SunSaluter Wins Social Good Summit’s Startups for Good
A 19-year old woman won the Social Good Summit’s Startups for Good challenge last week. Eden Full’s presentation to the panel of judges as a finalist was so impressive that one of the judges said, “if you’re 19 years old, I have hope for the future.”
Her idea, the SunSaluter, is fundamentally a simple–I’d dare say obvious–one: a device to rotate solar panels as the sun moves throughout the day and as a result, optimize the panels’ output.
Full said that this device alone can increase the efficiency of solar panels by up to 40 percent, adding that it can reduce the payback period by five years. She said that if the SunSaluter were installed on 15 percent of today’s panels by 2030, all of Philadelphia would be carbon-neutral.
And it works passively: this 19-year-old, who said she has been working in this space for nine years, developed a mechanism of metal coils that expand and contract automatically based on external factors, including the movement of the sun.
Full won the $10,000 prize, but the other finalists were also incredibly promising.
One, Sparked, seeks to take advantage of the small chunks of free time that people have throughout a day–10 minutes here, 20 minutes there–and allow them to serve as volunteers for organizations that need help. Instead of asking people to carve out several hours at a time in order to volunteer, Sparked invites organizations to request certain tasks that volunteers can complete on their own schedule: translating text, for example, or fixing broken code for an organization’s website.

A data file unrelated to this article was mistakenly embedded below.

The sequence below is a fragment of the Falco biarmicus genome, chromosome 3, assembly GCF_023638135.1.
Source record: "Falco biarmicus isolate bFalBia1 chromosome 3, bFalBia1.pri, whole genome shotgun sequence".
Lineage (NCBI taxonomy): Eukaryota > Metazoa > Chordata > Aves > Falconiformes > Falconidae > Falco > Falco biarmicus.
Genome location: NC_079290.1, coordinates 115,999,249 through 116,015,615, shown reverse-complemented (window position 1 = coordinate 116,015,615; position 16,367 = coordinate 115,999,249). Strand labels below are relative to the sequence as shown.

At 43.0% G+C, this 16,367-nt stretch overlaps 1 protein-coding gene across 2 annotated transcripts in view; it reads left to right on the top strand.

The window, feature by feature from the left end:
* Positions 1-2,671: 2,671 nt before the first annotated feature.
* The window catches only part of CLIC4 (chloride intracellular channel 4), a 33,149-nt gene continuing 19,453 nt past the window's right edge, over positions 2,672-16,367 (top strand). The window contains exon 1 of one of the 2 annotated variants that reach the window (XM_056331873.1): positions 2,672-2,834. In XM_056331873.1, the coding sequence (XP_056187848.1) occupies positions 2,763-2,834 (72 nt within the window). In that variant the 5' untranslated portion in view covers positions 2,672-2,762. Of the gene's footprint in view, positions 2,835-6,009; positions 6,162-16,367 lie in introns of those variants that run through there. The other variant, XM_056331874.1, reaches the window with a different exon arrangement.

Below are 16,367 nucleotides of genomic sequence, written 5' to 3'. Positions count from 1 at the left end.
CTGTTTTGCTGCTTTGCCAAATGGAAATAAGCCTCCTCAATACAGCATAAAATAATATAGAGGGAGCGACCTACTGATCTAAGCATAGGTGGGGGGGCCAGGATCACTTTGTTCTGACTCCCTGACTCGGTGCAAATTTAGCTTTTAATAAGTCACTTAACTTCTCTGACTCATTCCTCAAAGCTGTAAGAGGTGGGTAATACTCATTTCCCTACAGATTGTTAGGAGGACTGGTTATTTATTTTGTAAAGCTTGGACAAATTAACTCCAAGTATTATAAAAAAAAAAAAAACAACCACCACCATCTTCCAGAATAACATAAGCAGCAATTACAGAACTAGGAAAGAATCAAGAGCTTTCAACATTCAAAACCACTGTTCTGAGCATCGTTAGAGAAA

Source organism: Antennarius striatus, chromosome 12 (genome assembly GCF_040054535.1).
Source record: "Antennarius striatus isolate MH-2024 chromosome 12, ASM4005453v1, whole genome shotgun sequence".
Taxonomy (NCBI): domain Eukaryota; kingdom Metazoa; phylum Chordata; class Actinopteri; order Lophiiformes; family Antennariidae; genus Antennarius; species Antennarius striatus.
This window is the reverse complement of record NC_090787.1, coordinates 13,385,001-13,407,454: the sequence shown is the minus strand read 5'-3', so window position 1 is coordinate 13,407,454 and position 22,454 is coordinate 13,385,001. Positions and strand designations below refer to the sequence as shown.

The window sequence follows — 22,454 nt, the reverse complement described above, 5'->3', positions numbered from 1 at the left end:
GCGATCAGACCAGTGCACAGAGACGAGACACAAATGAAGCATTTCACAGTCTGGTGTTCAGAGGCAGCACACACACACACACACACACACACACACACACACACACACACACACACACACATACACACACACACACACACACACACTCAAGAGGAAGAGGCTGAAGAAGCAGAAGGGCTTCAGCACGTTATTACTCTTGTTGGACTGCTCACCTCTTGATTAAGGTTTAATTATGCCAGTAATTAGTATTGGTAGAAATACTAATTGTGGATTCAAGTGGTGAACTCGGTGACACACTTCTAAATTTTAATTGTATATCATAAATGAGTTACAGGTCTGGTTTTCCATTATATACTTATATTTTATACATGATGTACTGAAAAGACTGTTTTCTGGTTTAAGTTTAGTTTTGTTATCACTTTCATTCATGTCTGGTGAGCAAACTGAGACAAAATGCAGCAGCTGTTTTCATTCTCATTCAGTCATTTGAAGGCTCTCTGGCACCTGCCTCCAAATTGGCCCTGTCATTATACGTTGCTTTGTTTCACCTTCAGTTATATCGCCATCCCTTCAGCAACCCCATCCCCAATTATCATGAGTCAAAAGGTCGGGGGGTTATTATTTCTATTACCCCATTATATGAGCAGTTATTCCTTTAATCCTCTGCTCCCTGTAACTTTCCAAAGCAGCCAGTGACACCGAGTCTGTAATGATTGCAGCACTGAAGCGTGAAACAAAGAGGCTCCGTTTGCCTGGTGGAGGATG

The presenter said that if every person that is on Farmville were to devote 10 minutes of volunteer time every day, it would double the current amount of total time spent volunteering in the U.S.
Another finalist proposes to incentivize people to become more efficient in their energy consumption, and to change how utilities engage their customers. Simple Energy has designed a program to gamify energy efficiency: users can register online, calculate their energy consumption and turn efficiency into a competition among friends that are also online. Essentially, the program takes advantage of the popularity of online gaming right now and uses it to encourage individuals to reduce their everyday energy consumption.
Based on the fact that utilities have regulatory requirements for energy efficiency that they are required or financially incentivized to meet, Simple Energy also works directly with utilities to more actively engage with their customers and encourage efficiency.
Kopernik, meanwhile, sought the $10,000 to help scale up its “technology marketplace” for the developing world. It is essentially a distribution model that serves the long-running need to reach rural areas with the most-needed technologies, but adds in the element of feedback from the end user. Instead of organizations deciding or trying to guess what will be most useful for a community, the end users of technologies available through Kopernik can rate individual products. Those ratings are then available for others to see, helping organizations and individuals take user experiences into account when making their own decisions.